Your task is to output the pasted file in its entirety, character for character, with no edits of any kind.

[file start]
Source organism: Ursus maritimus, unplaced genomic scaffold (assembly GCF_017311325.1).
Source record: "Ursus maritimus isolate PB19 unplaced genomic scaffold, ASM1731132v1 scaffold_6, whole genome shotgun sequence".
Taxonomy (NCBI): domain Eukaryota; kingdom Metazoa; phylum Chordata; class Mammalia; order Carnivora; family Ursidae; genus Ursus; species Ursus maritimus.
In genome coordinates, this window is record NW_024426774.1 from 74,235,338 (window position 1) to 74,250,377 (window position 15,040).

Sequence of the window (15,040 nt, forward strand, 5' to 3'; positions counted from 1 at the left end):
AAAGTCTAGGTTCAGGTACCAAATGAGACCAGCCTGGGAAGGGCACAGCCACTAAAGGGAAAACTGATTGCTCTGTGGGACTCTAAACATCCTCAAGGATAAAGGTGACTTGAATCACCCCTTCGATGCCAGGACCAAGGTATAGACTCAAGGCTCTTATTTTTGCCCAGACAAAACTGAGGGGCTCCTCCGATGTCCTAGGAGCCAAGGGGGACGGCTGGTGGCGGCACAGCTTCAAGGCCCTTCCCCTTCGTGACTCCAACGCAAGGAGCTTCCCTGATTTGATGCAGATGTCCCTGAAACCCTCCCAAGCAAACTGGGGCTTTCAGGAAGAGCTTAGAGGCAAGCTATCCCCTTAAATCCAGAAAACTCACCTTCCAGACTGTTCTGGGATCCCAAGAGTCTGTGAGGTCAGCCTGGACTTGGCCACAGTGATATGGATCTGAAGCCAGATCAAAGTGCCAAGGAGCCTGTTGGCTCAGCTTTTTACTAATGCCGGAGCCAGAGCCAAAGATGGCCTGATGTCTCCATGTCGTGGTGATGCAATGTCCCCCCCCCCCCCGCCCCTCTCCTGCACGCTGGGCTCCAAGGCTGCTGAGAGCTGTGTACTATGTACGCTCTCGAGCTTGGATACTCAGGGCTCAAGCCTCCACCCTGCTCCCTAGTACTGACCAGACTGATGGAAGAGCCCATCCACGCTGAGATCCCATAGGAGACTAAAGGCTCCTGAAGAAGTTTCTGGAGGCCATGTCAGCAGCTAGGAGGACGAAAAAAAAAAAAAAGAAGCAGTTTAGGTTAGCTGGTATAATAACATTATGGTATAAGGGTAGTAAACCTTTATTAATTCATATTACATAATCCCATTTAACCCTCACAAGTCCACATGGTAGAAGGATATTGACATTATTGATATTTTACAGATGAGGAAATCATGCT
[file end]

Source organism: Ursus maritimus, unplaced genomic scaffold (assembly GCF_017311325.1).
Source record: "Ursus maritimus isolate PB19 unplaced genomic scaffold, ASM1731132v1 scaffold_6, whole genome shotgun sequence".
Taxonomy (NCBI): domain Eukaryota; kingdom Metazoa; phylum Chordata; class Mammalia; order Carnivora; family Ursidae; genus Ursus; species Ursus maritimus.
In genome coordinates, this window is record NW_024426774.1 from 74,235,338 (window position 1) to 74,250,377 (window position 15,040).

Sequence of the window (15,040 nt, forward strand, 5' to 3'; positions counted from 1 at the left end):
AAAGTCTAGGTTCAGGTACCAAATGAGACCAGCCTGGGAAGGGCACAGCCACTAAAGGGAAAACTGATTGCTCTGTGGGACTCTAAACATCCTCAAGGATAAAGGTGACTTGAATCACCCCTTCGATGCCAGGACCAAGGTATAGACTCAAGGCTCTTATTTTTGCCCAGACAAAACTGAGGGGCTCCTCCGATGTCCTAGGAGCCAAGGGGGACGGCTGGTGGCGGCACAGCTTCAAGGCCCTTCCCCTTCGTGACTCCAACGCAAGGAGCTTCCCTGATTTGATGCAGATGTCCCTGAAACCCTCCCAAGCAAACTGGGGCTTTCAGGAAGAGCTTAGAGGCAAGCTATCCCCTTAAATCCAGAAAACTCACCTTCCAGACTGTTCTGGGATCCCAAGAGTCTGTGAGGTCAGCCTGGACTTGGCCACAGTGATATGGATCTGAAGCCAGATCAAAGTGCCAAGGAGCCTGTTGGCTCAGCTTTTTACTAATGCCGGAGCCAGAGCCAAAGATGGCCTGATGTCTCCATGTCGTGGTGATGCAATGTCCCCCCCCCCCCCGCCCCTCTCCTGCACGCTGGGCTCCAAGGCTGCTGAGAGCTGTGTACTATGTACGCTCTCGAGCTTGGATACTCAGGGCTCAAGCCTCCACCCTGCTCCCTAGTACTGACCAGACTGATGGAAGAGCCCATCCACGCTGAGATCCCATAGGAGACTAAAGGCTCCTGAAGAAGTTTCTGGAGGCCATGTCAGCAGCTAGGAGGACGAAAAAAAAAAAAAAGAAGCAGTTTAGGTTAGCTGGTATAATAACATTATGGTATAAGGGTAGTAAACCTTTATTAATTCATATTACATAATCCCATTTAACCCTCACAAGTCCACATGGTAGAAGGATATTGACATTATTGATATTTTACAGATGAGGAAATCATGCT